Gary Chen synthesized
The Linking Education and Start-up: Youth, Women, and Athletes, a workshop jointly organized by the Sports Administration, Ministry of Education and the Vietnam Sports Administration, was held in Hanoi on May 13. The workshop was attended by 14 government sports officials, senior sports scholars and experts, athletes, and young entrepreneurs from 8 economies namely: Mr. Sean Wroe, Director of Sakura Finance, Australia; Dr. Mehander Singh, Director of Ministry of Education, Malaysia; Ms. Sharon Wee, Director of Sports Warrior Global, Malaysia; Ms. Peggy Tng, Deputy Director of Singapore Sports Institute, Singapore; Atty. Carlo Abarquez, Executive Director of the Philippine Sports Commission, the Philippines; Mr. Richard Shih, Representative of Taipei Economic and Cultural Office in Viet Nam; Ms. Maggie Hsu, Director of Sports Administration; Mr. Cheng Ho, Funder of Choxue; Mr. Jeff Hsu, Founder of Hope Tennis Academy; Mr. Nitikorn Rochanavibhata, Director of Sports Authority of Thailand, Thailand; Dr. Rungchai Chaunchaiyakul, Associate Professor of Mahidol University, Thailand; Mr. Volker Heistermann, Managing Director of Yushan Venture, United States; Ms. Le Thi Hoang Yen, Deputy Director General of Vietnam Sports Administration, Viet Nam; and Dr. Ha Viet Dang, Director of Ho Chi Minh National Sport Training Center, Viet Nam, highlighting the sports and education policies and paradigms focusing on education for female athletes and youth entrepreneurship.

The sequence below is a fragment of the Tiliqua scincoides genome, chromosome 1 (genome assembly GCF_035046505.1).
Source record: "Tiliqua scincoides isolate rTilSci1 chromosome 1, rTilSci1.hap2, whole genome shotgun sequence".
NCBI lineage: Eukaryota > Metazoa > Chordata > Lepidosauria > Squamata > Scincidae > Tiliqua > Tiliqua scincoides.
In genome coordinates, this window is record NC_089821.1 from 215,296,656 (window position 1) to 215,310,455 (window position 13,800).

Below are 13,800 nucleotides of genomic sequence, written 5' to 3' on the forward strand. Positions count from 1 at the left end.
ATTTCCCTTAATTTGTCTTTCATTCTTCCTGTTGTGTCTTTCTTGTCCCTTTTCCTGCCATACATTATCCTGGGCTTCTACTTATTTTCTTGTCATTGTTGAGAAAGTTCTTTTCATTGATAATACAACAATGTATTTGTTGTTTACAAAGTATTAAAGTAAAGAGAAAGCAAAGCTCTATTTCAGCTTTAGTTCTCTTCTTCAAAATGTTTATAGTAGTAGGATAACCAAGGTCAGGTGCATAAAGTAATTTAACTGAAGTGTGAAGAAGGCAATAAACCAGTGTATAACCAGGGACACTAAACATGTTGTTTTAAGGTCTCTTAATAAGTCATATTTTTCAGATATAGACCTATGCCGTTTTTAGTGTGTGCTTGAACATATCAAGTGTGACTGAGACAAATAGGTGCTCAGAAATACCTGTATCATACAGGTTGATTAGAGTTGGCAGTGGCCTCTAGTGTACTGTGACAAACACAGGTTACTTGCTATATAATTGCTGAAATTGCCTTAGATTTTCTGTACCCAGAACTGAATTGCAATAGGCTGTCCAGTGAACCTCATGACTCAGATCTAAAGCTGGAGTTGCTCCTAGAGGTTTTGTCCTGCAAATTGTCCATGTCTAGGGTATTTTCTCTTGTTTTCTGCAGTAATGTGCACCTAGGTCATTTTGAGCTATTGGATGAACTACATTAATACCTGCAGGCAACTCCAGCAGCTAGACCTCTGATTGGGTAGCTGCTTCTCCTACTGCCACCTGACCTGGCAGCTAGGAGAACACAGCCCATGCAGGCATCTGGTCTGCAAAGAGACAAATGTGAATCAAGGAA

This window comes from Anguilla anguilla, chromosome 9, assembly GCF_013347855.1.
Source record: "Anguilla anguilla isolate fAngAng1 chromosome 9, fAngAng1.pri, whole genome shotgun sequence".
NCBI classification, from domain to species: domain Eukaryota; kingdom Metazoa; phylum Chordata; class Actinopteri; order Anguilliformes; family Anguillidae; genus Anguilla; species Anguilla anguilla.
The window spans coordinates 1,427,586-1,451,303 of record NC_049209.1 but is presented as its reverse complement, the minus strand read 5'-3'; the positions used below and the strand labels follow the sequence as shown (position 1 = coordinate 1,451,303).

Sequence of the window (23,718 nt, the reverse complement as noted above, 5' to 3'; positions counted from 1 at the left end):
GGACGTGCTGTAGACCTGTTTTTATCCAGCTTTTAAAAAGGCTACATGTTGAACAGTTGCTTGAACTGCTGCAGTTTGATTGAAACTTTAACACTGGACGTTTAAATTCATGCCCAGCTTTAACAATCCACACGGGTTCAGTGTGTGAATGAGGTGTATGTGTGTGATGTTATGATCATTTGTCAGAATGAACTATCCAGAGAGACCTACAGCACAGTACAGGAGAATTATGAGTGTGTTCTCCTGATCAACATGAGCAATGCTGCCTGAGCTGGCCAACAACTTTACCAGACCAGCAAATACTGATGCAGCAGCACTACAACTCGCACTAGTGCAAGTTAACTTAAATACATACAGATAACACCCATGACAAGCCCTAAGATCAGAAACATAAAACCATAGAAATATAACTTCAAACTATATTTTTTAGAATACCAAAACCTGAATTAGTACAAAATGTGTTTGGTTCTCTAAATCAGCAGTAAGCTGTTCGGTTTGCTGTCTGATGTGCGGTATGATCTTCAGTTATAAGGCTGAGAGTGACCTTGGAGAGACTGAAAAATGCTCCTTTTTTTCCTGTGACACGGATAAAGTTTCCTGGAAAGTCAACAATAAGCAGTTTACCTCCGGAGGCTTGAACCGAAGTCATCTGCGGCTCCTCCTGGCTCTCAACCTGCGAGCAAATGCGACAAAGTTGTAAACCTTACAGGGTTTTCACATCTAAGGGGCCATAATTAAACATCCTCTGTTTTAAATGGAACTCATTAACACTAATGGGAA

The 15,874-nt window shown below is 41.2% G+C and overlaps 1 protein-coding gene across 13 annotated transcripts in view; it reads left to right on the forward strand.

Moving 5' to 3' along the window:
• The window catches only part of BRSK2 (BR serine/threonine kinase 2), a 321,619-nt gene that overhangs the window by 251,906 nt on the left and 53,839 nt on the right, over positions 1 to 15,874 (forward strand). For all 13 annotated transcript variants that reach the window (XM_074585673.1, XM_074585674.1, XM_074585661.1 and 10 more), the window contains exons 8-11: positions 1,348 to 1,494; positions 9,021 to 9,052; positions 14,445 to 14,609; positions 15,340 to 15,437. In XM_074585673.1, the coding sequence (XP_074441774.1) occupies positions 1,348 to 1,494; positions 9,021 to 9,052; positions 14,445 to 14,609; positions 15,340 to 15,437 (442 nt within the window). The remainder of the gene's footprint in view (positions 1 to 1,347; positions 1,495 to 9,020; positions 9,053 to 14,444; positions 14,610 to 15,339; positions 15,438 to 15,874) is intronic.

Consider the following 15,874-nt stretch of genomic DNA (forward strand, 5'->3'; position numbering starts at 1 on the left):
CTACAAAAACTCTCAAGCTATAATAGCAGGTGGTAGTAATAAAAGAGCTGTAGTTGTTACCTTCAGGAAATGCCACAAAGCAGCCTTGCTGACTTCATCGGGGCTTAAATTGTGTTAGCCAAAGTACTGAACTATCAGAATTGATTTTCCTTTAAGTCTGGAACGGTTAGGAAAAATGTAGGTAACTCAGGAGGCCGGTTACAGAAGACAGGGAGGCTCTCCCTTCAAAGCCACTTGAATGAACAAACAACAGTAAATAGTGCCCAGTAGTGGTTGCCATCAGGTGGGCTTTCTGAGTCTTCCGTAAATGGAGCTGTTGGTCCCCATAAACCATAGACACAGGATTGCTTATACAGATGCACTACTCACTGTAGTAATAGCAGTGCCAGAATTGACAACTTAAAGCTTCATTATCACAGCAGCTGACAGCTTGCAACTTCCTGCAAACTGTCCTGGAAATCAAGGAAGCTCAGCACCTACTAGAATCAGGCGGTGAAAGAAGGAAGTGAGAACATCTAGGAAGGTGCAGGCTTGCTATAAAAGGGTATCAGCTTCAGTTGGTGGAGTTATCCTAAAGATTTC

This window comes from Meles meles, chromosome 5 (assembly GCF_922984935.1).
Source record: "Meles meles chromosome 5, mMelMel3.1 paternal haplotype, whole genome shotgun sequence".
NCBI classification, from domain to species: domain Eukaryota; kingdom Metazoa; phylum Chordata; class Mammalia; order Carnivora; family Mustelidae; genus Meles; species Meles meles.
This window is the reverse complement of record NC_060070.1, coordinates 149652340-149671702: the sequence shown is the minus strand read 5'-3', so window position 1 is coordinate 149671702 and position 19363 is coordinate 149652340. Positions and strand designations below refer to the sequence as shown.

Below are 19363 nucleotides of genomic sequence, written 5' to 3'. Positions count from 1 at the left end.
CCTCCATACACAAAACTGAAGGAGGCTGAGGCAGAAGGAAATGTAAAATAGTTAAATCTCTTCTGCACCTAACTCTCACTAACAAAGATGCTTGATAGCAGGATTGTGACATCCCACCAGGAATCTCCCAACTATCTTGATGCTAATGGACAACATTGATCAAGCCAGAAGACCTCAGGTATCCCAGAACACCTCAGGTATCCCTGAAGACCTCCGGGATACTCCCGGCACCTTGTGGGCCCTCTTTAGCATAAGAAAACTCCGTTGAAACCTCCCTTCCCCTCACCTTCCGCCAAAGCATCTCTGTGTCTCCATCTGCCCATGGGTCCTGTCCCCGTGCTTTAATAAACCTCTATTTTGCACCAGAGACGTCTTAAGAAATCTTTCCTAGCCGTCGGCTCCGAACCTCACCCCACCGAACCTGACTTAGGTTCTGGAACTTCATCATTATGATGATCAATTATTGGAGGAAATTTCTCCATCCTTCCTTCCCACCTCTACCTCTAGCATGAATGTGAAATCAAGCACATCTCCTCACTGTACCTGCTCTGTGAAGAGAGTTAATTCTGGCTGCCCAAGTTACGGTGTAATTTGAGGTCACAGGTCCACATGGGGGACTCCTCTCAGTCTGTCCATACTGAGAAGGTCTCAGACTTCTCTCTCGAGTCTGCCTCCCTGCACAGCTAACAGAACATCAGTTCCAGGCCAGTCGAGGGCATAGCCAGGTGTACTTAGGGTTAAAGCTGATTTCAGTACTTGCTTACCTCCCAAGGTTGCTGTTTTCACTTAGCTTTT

One fundamental issue seriously concerns athletes, who devote all their times preparing for domestic and international competitions, maintaining the best condition through relentless training, and competing for the highest honors against athletes of other economies, is their career path after retiring from sports competition. After exchanges and discussions on policies concerning education and entrepreneurship for youth and female athletes, delegates from different economies at the workshop proposed three key points: career path planning, youth entrepreneurship, and female participation in sports. Each of the key points is elaborated in below.
Career Path PlanningMost of the athletes have to deal with the time allocation pressure of attending school while keeping up with training. This is the exact situation when a student athlete losses balance between competition-driven training and school education. Concerning about this, the governments draw up better policies that allow student athletes to meet the flexibility of training and study.
We have supportive policies included in school education already for student athletes, such as study counselling and preferential school advancement option are available for outstanding students during their schooling years. In addition, Thailand and Singapore in recent years have entered into cooperative memorandums with education institutes, where athletes may receive education and flexible curriculum at schools near their training sites. Similarly, the Vietnamese government also offers free education at sports schools, where student athletes of 12 to 18 years of age may take professional sports training at sports schools and regular education at nearby schools, saving considerable commuting time for study.